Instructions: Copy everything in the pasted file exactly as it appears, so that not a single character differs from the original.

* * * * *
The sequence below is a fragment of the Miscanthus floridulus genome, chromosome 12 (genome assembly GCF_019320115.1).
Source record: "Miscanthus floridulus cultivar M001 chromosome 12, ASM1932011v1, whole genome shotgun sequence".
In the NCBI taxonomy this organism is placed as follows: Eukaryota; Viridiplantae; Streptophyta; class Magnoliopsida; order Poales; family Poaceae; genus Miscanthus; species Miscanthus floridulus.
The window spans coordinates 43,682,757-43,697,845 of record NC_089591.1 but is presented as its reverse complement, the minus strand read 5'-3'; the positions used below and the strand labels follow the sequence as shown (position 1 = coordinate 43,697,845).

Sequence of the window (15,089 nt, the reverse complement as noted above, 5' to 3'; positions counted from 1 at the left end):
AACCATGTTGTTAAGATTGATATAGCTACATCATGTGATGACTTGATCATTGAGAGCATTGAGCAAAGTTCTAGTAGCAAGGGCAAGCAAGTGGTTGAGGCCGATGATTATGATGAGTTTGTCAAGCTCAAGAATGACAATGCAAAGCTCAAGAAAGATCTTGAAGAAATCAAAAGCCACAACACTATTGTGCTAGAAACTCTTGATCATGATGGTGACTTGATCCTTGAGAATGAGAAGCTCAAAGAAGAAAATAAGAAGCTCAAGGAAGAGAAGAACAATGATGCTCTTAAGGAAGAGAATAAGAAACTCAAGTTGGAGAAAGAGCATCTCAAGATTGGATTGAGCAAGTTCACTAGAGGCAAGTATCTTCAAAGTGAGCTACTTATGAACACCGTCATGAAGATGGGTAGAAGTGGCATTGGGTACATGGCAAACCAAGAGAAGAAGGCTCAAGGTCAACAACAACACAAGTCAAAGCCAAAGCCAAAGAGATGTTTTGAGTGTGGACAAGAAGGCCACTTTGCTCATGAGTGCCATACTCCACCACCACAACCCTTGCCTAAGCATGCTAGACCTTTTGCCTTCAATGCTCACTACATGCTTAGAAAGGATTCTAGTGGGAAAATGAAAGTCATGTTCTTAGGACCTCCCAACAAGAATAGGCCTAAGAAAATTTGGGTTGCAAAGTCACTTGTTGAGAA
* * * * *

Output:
The sequence below is a fragment of the Miscanthus floridulus genome, chromosome 12 (genome assembly GCF_019320115.1).
Source record: "Miscanthus floridulus cultivar M001 chromosome 12, ASM1932011v1, whole genome shotgun sequence".
In the NCBI taxonomy this organism is placed as follows: Eukaryota; Viridiplantae; Streptophyta; class Magnoliopsida; order Poales; family Poaceae; genus Miscanthus; species Miscanthus floridulus.
The window spans coordinates 43,682,757-43,697,845 of record NC_089591.1 but is presented as its reverse complement, the minus strand read 5'-3'; the positions used below and the strand labels follow the sequence as shown (position 1 = coordinate 43,697,845).

Sequence of the window (15,089 nt, the reverse complement as noted above, 5' to 3'; positions counted from 1 at the left end):
AACCATGTTGTTAAGATTGATATAGCTACATCATGTGATGACTTGATCATTGAGAGCATTGAGCAAAGTTCTAGTAGCAAGGGCAAGCAAGTGGTTGAGGCCGATGATTATGATGAGTTTGTCAAGCTCAAGAATGACAATGCAAAGCTCAAGAAAGATCTTGAAGAAATCAAAAGCCACAACACTATTGTGCTAGAAACTCTTGATCATGATGGTGACTTGATCCTTGAGAATGAGAAGCTCAAAGAAGAAAATAAGAAGCTCAAGGAAGAGAAGAACAATGATGCTCTTAAGGAAGAGAATAAGAAACTCAAGTTGGAGAAAGAGCATCTCAAGATTGGATTGAGCAAGTTCACTAGAGGCAAGTATCTTCAAAGTGAGCTACTTATGAACACCGTCATGAAGATGGGTAGAAGTGGCATTGGGTACATGGCAAACCAAGAGAAGAAGGCTCAAGGTCAACAACAACACAAGTCAAAGCCAAAGCCAAAGAGATGTTTTGAGTGTGGACAAGAAGGCCACTTTGCTCATGAGTGCCATACTCCACCACCACAACCCTTGCCTAAGCATGCTAGACCTTTTGCCTTCAATGCTCACTACATGCTTAGAAAGGATTCTAGTGGGAAAATGAAAGTCATGTTCTTAGGACCTCCCAACAAGAATAGGCCTAAGAAAATTTGGGTTGCAAAGTCACTTGTTGAGAA